Managing mitral regurgitation: focus on the MitraClip device.

Magruder JT, Crawford TC, Grimm JC, Fredi JL, Shah AS - Med Devices (Auckl) (2016)

Schematic of MitraClip device insertion.Notes: (A) Device inserted to right atrium, ready to cross atrial septum. (B) Septum traversed, and device curving inferiorly to pass through mitral orifice. (C) MitraClip in place to arrest leaflets. (D) Successful MitraClip capture of leaflets (clip shown closed so as to reapproximate mid-leaflets).Abbreviations: C, MitraClip catheter; MC; MitraClip clip; LA, left atrium; LV, left ventricle; RA, right atrium; RV, right ventricle; MV, mitral valve; P, papillary muscles.
© Copyright Policy
Related In: Results  -  Collection

License 1 - License 2
Show All Figures
getmorefigures.php?uid=PMC4835144&req=5

f2-mder-9-053: Schematic of MitraClip device insertion.Notes: (A) Device inserted to right atrium, ready to cross atrial septum. (B) Septum traversed, and device curving inferiorly to pass through mitral orifice. (C) MitraClip in place to arrest leaflets. (D) Successful MitraClip capture of leaflets (clip shown closed so as to reapproximate mid-leaflets).Abbreviations: C, MitraClip catheter; MC; MitraClip clip; LA, left atrium; LV, left ventricle; RA, right atrium; RV, right ventricle; MV, mitral valve; P, papillary muscles.
Mentions: Based on these findings, investigators at major academic institutions in concert with private industry (Evalve, Redwood City, CA, USA; later Abbot Vascular, Santa Clara, CA, USA) developed a transcatheter method of accomplishing reapproximation of the anterior and posterior mitral leaflets as a therapy for MR. This method was first described in adult pigs in 2003.8 The original device was inserted via the femoral vein and utilized a 24Fr guidewire to gain transseptal access to the left atrium (Figure 2A and B). The tip of this catheter was designed with a bidirectional steering mechanism so it can be positioned centrally above the mitral valve annulus. Once the delivery catheter is in position, a V-shaped clip is introduced while closed. The clip, which is polyester-covered and made of cobalt–chromium, spans about 4 mm when closed, and has a maximum arm excursion of about 20 mm when opened (Figure 2C). The clip is then opened and rotated in the left atrium so as to be perpendicular to the lines of leaflet coaptation, advanced into the left ventricle, and then retracted during systole to snare the anterior and posterior leaflets (Figure 2D). Importantly, the clip can be opened and closed repeatedly to ensure optimal positioning.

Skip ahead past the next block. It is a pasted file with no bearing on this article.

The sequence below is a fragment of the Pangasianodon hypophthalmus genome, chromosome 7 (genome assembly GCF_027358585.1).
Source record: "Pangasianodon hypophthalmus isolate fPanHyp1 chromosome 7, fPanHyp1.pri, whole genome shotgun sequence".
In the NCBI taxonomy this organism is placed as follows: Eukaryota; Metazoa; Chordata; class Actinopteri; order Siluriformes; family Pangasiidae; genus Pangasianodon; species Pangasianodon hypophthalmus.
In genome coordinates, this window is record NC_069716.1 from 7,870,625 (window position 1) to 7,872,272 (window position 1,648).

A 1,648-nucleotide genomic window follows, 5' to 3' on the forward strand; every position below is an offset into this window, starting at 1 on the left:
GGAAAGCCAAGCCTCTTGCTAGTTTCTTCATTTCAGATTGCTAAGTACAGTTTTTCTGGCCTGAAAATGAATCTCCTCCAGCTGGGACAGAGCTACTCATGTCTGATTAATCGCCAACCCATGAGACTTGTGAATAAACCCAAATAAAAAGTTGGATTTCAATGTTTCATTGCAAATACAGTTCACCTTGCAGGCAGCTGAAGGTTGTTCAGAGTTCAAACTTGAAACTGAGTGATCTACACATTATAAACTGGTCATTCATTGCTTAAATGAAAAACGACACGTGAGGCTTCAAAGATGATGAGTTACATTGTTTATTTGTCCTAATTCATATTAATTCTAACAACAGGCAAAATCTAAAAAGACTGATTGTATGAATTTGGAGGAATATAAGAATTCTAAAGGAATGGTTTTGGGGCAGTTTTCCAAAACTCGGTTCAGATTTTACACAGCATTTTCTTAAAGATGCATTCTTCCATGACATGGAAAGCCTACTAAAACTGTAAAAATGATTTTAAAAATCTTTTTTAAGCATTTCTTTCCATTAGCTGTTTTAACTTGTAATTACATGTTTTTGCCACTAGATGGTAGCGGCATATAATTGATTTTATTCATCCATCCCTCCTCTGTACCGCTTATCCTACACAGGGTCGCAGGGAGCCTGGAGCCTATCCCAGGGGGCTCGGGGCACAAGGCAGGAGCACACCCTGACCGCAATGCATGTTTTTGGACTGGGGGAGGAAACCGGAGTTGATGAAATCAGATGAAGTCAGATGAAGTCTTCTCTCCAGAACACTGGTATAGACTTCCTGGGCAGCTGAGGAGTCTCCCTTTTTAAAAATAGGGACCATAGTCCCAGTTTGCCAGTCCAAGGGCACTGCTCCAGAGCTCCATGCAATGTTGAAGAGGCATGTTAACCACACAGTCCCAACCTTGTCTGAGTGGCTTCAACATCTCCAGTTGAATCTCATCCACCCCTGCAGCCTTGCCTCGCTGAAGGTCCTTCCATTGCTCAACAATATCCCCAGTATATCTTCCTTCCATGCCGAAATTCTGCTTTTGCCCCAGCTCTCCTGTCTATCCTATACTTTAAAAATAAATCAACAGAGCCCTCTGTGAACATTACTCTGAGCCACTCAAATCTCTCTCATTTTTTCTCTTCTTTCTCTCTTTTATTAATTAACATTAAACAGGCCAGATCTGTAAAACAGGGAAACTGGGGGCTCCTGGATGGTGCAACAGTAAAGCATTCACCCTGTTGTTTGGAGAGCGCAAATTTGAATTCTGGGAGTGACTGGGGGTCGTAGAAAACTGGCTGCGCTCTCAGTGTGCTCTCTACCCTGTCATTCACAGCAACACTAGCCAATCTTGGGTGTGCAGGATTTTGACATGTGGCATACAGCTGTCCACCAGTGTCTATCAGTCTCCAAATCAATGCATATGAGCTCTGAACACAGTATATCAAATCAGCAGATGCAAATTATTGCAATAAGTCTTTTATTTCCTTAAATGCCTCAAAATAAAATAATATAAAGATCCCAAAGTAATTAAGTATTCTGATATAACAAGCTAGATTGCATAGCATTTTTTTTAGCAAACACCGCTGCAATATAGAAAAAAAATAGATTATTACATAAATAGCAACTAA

Bottom Line: This catheter-based system has been widely demonstrated to be safe, although inferior to surgical MVR.MitraClip therapy also appears to reduce heart failure readmissions in the high-risk cohort, which may lead to an economic benefit.Ongoing study is needed to clarify the impact of percutaneous mitral valve clipping on long-term survival in high-risk populations, as well as its role in other patient populations, such as those with functional MR.

View Article: PubMed Central - PubMed

Affiliation: Division of Cardiac Surgery, Johns Hopkins University School of Medicine, Baltimore, MD, Nashville, TN, USA.

ABSTRACT
Based on the principle of surgical edge-to-edge mitral valve repair (MVR), the MitraClip percutaneous MVR technique has emerged as a minimally invasive option for MVR. This catheter-based system has been widely demonstrated to be safe, although inferior to surgical MVR. Studies examining patients with ≥3+ mitral regurgitation (MR) show that, for all patients treated, freedom from death, surgery, or MR ≥3+ is in the 75%-80% range 1 year following MitraClip implantation. Despite its inferiority to surgical therapy, in high-risk surgical patients, data suggest that the MitraClip system can be employed safely and that it can result in symptomatic improvement in the majority of patients, while not precluding future surgical options. MitraClip therapy also appears to reduce heart failure readmissions in the high-risk cohort, which may lead to an economic benefit. Ongoing study is needed to clarify the impact of percutaneous mitral valve clipping on long-term survival in high-risk populations, as well as its role in other patient populations, such as those with functional MR.

No MeSH data available.


Related in: MedlinePlus